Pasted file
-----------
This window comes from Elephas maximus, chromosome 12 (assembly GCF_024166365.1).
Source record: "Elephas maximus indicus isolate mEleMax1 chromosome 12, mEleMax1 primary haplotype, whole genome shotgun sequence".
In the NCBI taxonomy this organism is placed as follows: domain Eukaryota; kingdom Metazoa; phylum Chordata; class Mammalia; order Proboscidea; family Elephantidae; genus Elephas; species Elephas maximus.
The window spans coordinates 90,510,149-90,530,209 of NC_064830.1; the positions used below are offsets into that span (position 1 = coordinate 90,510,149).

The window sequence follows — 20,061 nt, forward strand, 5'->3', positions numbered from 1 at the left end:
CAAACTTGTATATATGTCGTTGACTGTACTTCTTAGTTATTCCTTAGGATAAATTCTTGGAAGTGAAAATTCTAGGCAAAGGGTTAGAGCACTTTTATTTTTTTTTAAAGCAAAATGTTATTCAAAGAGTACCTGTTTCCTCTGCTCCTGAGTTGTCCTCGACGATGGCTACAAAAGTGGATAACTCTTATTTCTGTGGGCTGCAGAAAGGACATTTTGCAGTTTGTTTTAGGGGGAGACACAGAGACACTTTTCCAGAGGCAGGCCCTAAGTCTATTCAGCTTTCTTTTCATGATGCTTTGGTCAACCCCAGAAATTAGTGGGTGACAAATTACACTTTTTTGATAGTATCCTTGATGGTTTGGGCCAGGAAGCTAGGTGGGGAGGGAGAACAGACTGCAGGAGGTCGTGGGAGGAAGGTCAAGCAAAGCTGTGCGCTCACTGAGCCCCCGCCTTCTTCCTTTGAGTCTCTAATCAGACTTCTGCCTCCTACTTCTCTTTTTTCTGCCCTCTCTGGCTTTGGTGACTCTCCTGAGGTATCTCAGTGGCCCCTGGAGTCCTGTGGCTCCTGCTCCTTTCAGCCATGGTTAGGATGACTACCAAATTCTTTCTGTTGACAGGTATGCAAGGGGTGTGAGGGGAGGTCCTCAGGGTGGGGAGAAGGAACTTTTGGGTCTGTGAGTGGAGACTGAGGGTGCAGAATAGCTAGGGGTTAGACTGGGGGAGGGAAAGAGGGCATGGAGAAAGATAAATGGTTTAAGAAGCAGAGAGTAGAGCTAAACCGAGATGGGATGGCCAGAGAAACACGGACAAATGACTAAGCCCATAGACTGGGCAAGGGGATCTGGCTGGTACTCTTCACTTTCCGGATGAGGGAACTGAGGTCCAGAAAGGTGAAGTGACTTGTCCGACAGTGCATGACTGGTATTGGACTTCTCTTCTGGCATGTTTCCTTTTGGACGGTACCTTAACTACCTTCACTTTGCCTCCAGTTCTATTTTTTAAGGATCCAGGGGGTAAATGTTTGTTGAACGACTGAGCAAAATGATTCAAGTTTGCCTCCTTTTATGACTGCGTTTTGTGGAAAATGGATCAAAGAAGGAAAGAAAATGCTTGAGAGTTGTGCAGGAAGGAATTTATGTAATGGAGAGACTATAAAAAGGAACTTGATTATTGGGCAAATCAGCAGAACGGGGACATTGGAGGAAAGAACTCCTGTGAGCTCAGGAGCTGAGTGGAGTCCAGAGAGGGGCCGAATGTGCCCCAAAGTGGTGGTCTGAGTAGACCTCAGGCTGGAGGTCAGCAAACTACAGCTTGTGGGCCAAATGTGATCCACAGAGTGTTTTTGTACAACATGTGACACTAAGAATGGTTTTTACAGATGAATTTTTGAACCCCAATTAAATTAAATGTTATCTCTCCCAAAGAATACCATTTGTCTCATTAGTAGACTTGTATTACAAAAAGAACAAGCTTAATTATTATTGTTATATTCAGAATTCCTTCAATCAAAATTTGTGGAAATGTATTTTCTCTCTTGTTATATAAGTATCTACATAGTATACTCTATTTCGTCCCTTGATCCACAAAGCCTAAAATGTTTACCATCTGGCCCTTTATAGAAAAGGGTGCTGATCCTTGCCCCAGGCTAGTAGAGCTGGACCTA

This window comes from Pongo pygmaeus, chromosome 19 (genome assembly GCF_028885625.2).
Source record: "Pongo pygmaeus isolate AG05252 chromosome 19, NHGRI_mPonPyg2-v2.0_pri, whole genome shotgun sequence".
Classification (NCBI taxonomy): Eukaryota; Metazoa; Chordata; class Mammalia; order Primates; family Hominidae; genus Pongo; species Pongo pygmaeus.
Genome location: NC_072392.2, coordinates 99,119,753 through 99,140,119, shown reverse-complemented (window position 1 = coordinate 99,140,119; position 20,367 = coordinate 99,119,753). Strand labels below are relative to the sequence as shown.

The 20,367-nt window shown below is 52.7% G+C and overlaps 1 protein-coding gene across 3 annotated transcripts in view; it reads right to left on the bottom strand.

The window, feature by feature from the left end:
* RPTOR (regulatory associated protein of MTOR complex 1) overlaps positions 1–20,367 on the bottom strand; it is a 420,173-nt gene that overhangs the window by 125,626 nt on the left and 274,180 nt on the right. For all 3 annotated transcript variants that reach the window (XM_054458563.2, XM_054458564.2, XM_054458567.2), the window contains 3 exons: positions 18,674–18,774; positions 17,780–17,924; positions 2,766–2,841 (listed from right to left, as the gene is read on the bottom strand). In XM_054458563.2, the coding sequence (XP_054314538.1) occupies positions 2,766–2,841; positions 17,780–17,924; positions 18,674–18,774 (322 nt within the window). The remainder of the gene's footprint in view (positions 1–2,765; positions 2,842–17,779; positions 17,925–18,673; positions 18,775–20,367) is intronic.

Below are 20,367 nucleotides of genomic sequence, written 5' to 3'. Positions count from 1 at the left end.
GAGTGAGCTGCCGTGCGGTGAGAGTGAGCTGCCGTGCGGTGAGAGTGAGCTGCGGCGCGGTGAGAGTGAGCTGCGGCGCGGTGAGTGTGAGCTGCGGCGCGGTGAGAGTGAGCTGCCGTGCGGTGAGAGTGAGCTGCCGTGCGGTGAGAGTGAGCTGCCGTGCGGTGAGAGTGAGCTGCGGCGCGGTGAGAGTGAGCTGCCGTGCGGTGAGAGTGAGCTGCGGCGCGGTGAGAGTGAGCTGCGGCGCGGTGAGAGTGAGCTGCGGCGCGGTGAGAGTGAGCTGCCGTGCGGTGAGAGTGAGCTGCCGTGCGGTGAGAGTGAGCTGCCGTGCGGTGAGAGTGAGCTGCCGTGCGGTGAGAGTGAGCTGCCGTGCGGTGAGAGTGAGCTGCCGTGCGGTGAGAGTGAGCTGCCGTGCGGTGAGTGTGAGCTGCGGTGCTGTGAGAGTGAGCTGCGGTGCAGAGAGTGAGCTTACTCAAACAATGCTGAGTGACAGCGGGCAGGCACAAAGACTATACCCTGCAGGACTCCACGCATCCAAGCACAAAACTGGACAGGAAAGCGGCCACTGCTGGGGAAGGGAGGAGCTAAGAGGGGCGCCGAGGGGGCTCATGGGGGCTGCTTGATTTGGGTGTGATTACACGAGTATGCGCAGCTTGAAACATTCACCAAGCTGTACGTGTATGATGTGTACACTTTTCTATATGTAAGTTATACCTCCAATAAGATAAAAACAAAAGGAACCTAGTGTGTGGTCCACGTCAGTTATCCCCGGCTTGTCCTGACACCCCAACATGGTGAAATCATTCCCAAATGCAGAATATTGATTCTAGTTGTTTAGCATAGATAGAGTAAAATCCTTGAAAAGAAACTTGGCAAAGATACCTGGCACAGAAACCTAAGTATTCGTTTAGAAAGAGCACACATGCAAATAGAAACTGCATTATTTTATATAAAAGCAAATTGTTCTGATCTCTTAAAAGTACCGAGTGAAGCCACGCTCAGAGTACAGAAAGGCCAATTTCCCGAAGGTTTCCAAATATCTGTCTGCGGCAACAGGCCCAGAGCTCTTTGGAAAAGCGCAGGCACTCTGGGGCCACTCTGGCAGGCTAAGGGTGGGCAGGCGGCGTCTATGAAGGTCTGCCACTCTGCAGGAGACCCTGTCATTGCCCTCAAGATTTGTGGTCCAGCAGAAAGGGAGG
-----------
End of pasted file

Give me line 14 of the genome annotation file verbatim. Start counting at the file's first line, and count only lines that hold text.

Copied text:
Below are 20,367 nucleotides of genomic sequence, written 5' to 3'. Positions count from 1 at the left end.